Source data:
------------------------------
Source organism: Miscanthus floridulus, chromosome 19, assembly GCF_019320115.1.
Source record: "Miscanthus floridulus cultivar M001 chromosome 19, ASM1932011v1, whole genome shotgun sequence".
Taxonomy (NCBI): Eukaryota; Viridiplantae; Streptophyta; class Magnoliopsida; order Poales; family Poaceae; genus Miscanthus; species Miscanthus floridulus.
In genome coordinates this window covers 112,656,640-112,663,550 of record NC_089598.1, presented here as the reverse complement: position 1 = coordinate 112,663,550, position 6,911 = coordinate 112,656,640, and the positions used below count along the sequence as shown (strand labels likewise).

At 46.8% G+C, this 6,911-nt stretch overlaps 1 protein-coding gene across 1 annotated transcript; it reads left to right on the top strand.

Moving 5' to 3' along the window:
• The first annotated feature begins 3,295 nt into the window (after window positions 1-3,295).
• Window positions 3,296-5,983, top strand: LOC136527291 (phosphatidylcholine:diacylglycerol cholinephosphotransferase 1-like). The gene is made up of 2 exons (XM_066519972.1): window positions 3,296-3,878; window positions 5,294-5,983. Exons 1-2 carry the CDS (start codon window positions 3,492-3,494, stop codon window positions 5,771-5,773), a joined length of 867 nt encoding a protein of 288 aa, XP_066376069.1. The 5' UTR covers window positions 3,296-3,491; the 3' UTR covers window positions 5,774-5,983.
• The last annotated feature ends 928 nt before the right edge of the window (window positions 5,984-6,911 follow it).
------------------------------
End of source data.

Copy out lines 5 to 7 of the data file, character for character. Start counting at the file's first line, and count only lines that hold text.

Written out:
At 46.8% G+C, this 6,911-nt stretch overlaps 1 protein-coding gene across 1 annotated transcript; it reads left to right on the top strand.

Moving 5' to 3' along the window:
• The first annotated feature begins 3,295 nt into the window (after window positions 1-3,295).